What it means to you, and those like you, is that we refuse to be gamed by the system anymore. You will have one less productive person in the economy to tax at an increased level. Hopefully it will mean that people like you will wake up and realize its your own responsibility to take care of yourself. After taxes are used for the military, local safety services, regulation of trade, interstate transportation, and government administrative costs- the rest of your income should be yours. You don't realize that yet because you have never been successful. You don't face ever increasing taxes. Instead you live a nice little life with a wife and two deductions, in a postage stamp house, with disposable furniture, and two econobox cars in the garage always wondering why the people who live lavish lifestyles get to do so, while you don't.

I'll give you a hint....its called hard work and succeeding despite what the government taxation policies are at any given time. And i'll leave you with this. it isn't fair that you don't pay taxes and get to live your lavish lifestyle. At least in my case I do get to drive a Porsche and travel despite the fact that part of my taxes goes to subsidizing your existence.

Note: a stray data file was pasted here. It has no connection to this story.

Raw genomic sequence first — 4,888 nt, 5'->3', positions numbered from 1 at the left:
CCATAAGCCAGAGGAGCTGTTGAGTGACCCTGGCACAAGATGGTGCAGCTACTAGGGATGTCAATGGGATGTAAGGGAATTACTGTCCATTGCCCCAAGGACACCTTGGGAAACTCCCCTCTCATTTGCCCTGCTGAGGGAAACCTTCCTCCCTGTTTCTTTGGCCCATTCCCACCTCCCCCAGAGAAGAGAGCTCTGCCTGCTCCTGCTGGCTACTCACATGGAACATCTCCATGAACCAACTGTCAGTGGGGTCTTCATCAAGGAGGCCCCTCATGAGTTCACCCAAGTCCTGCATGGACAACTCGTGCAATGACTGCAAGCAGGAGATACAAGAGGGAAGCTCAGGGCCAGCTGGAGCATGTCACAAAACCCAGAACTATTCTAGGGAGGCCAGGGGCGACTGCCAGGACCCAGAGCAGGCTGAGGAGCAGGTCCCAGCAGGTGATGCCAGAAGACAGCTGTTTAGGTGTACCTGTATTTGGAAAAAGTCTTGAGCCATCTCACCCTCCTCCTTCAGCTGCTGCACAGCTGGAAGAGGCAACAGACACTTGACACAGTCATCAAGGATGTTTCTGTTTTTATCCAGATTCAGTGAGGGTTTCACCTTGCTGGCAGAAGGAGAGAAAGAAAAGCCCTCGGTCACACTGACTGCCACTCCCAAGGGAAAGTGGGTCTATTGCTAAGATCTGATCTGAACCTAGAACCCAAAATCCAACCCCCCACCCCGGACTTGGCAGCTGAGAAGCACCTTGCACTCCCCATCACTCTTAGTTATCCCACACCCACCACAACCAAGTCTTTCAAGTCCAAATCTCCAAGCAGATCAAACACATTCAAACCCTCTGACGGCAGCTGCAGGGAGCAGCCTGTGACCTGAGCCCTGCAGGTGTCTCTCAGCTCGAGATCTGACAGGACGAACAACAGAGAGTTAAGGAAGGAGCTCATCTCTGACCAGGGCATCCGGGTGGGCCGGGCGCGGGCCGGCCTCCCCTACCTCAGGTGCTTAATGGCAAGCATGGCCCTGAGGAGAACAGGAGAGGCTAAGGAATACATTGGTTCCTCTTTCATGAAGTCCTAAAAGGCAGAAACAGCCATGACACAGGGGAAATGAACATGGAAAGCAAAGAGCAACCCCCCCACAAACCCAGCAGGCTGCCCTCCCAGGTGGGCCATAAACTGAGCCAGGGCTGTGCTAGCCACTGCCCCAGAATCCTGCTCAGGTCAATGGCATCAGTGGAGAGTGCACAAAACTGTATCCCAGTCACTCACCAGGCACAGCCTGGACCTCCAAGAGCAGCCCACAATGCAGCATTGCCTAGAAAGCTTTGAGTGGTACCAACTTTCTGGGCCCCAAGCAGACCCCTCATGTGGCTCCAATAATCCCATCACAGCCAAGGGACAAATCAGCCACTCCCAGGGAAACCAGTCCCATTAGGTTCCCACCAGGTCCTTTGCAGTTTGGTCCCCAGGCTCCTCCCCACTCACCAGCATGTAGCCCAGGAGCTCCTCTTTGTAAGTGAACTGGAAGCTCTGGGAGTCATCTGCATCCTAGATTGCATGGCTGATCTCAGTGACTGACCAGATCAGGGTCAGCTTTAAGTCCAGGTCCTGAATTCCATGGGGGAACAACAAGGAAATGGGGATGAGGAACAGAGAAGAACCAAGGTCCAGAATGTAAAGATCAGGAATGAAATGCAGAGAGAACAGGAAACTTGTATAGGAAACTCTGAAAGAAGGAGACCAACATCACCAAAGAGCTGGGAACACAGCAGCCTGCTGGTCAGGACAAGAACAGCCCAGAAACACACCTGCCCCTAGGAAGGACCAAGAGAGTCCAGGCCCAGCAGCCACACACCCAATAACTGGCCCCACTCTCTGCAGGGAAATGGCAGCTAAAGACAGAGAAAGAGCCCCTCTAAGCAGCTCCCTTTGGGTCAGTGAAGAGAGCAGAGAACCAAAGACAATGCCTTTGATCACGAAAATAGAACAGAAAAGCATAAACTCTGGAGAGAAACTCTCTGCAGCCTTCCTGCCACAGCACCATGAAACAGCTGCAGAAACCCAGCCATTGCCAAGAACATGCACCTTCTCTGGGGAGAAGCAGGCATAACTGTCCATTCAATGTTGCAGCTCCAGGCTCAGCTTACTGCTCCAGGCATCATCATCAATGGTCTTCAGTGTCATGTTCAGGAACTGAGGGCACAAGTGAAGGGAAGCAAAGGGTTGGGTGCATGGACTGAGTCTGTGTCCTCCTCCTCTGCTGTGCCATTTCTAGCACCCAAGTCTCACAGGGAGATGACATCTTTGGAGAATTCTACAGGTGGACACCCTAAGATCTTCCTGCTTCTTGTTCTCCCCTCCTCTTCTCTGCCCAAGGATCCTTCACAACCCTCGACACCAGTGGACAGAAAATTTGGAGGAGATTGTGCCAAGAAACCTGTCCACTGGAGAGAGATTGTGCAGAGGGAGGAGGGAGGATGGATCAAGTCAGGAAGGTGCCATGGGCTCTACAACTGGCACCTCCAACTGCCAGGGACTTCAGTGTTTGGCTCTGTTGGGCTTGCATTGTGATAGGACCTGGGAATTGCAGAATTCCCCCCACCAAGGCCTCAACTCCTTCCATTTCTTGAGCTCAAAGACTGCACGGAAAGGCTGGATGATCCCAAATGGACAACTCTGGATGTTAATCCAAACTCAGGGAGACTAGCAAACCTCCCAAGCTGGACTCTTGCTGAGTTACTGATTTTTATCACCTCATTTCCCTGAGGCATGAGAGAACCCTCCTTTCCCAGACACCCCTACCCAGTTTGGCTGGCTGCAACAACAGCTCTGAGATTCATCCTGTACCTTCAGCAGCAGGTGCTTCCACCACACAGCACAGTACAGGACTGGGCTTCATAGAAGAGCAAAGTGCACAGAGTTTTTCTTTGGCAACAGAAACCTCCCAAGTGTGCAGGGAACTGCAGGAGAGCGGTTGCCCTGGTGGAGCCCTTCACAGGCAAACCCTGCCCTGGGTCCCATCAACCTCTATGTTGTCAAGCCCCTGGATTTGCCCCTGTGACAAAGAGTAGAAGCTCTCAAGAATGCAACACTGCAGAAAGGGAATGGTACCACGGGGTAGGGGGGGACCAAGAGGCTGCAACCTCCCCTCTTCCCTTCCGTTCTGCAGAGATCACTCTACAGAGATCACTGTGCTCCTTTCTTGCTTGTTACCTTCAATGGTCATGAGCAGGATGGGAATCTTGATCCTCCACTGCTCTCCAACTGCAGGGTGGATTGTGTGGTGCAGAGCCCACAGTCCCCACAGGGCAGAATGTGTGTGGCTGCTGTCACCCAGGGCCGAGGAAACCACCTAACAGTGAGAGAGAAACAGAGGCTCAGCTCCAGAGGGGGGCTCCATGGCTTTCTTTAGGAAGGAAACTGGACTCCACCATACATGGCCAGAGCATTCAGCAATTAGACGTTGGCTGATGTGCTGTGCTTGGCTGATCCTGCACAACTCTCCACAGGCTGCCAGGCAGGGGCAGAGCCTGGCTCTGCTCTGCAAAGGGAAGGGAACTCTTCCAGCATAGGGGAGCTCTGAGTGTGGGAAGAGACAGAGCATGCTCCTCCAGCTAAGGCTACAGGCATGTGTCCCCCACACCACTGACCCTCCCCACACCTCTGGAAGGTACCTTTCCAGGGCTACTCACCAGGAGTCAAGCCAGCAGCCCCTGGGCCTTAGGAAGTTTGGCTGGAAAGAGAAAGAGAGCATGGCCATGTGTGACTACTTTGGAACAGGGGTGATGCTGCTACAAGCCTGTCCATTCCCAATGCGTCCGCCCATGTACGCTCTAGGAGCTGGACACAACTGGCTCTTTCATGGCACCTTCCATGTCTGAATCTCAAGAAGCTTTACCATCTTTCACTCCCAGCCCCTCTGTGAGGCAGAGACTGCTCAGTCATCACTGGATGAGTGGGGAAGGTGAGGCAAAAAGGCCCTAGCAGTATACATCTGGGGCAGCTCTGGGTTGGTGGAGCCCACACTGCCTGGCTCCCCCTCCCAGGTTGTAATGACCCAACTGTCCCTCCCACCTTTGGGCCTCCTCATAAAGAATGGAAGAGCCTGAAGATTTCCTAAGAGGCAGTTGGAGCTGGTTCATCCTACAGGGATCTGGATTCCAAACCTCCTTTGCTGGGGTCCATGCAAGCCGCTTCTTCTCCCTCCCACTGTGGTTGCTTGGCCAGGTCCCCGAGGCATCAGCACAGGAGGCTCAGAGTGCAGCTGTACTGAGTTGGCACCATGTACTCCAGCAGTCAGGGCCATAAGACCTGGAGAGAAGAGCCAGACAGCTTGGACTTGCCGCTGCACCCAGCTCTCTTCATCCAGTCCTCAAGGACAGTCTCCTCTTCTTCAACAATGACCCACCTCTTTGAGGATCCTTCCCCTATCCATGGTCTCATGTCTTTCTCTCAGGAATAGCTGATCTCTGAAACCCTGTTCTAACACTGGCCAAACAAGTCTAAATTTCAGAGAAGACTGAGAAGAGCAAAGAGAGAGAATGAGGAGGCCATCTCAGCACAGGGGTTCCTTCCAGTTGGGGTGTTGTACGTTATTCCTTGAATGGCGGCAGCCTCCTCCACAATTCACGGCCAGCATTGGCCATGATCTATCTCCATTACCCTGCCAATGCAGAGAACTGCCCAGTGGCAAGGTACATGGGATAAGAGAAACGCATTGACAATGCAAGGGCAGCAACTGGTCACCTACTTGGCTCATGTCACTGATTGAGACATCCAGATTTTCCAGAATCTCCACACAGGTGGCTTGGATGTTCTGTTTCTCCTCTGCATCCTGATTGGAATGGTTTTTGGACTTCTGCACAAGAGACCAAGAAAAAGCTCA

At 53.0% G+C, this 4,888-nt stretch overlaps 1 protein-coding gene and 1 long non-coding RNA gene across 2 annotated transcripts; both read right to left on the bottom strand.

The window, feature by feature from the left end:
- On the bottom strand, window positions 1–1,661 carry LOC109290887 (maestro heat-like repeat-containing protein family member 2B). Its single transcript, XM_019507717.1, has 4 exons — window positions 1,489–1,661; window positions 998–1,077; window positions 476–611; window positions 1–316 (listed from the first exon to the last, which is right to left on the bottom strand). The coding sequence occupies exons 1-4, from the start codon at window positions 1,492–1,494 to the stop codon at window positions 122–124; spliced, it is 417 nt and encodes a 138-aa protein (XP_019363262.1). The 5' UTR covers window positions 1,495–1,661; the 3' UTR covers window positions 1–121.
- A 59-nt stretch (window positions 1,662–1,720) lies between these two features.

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TomDavidson
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quote:
Wow Tom, not only are you now a tax professional but you also are now dictating what is and what is not a suitable level of living standard.
I haven't claimed either. I've said:

1) If you're bumping up against the AMT, the last thing you want to eliminate is charitable deductions, as they're worth considerably more in AMT calculations than they are in "normal" tax.

2) Your wife will bring home more money even if she moves you into another tax bracket (barring of course AMT issues, but that's a relatively rare situation).

3) What you are doing amounts to choosing to eliminate your charitable deductions to keep your lifestyle at its present height. Personally, I suspect that childcare costs play a significantly higher role in your decision than taxation does.

In reply to your mostly pointless rant, I have this to say:

quote:
The reality is, us "Lavish" lifestylers are paying more every year and not seeing the bottom half improving at all.